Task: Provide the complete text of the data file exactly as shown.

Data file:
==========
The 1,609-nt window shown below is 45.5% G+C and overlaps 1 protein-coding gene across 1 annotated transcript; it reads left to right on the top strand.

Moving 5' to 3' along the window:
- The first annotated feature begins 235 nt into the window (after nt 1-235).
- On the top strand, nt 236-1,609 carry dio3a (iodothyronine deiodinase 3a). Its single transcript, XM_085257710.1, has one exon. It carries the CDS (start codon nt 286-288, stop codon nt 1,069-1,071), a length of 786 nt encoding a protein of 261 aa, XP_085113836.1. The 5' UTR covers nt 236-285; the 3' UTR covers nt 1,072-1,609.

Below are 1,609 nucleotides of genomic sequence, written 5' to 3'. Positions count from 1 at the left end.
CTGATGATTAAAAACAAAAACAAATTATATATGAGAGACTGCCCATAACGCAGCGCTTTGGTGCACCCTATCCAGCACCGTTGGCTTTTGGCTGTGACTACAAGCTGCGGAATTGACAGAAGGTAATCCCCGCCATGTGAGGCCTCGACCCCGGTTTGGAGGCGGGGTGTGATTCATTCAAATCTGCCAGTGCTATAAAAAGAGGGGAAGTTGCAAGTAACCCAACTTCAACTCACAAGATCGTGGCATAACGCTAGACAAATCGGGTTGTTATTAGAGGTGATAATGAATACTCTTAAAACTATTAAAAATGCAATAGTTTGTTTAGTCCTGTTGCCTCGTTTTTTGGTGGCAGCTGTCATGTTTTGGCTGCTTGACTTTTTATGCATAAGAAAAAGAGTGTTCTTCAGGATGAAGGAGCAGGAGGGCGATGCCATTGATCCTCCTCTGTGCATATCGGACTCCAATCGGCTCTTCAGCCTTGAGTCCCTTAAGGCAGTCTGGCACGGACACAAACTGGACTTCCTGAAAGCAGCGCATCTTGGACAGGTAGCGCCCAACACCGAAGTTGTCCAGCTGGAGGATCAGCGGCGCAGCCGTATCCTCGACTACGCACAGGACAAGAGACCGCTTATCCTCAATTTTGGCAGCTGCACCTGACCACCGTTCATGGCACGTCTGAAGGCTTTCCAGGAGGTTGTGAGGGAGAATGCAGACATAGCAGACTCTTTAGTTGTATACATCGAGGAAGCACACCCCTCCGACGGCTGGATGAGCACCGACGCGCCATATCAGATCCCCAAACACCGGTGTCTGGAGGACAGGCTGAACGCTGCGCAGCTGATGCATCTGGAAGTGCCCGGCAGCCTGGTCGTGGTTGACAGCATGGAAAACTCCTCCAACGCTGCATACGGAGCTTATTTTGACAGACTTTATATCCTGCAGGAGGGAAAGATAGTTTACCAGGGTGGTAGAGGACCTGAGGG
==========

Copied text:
The 1,609-nt window shown below is 45.5% G+C and overlaps 1 protein-coding gene across 1 annotated transcript; it reads left to right on the top strand.

Moving 5' to 3' along the window:
- The first annotated feature begins 235 nt into the window (after nt 1-235).
- On the top strand, nt 236-1,609 carry dio3a (iodothyronine deiodinase 3a). Its single transcript, XM_085257710.1, has one exon. It carries the CDS (start codon nt 286-288, stop codon nt 1,069-1,071), a length of 786 nt encoding a protein of 261 aa, XP_085113836.1. The 5' UTR covers nt 236-285; the 3' UTR covers nt 1,072-1,609.

Below are 1,609 nucleotides of genomic sequence, written 5' to 3'. Positions count from 1 at the left end.
CTGATGATTAAAAACAAAAACAAATTATATATGAGAGACTGCCCATAACGCAGCGCTTTGGTGCACCCTATCCAGCACCGTTGGCTTTTGGCTGTGACTACAAGCTGCGGAATTGACAGAAGGTAATCCCCGCCATGTGAGGCCTCGACCCCGGTTTGGAGGCGGGGTGTGATTCATTCAAATCTGCCAGTGCTATAAAAAGAGGGGAAGTTGCAAGTAACCCAACTTCAACTCACAAGATCGTGGCATAACGCTAGACAAATCGGGTTGTTATTAGAGGTGATAATGAATACTCTTAAAACTATTAAAAATGCAATAGTTTGTTTAGTCCTGTTGCCTCGTTTTTTGGTGGCAGCTGTCATGTTTTGGCTGCTTGACTTTTTATGCATAAGAAAAAGAGTGTTCTTCAGGATGAAGGAGCAGGAGGGCGATGCCATTGATCCTCCTCTGTGCATATCGGACTCCAATCGGCTCTTCAGCCTTGAGTCCCTTAAGGCAGTCTGGCACGGACACAAACTGGACTTCCTGAAAGCAGCGCATCTTGGACAGGTAGCGCCCAACACCGAAGTTGTCCAGCTGGAGGATCAGCGGCGCAGCCGTATCCTCGACTACGCACAGGACAAGAGACCGCTTATCCTCAATTTTGGCAGCTGCACCTGACCACCGTTCATGGCACGTCTGAAGGCTTTCCAGGAGGTTGTGAGGGAGAATGCAGACATAGCAGACTCTTTAGTTGTATACATCGAGGAAGCACACCCCTCCGACGGCTGGATGAGCACCGACGCGCCATATCAGATCCCCAAACACCGGTGTCTGGAGGACAGGCTGAACGCTGCGCAGCTGATGCATCTGGAAGTGCCCGGCAGCCTGGTCGTGGTTGACAGCATGGAAAACTCCTCCAACGCTGCATACGGAGCTTATTTTGACAGACTTTATATCCTGCAGGAGGGAAAGATAGTTTACCAGGGTGGTAGAGGACCTGAGGG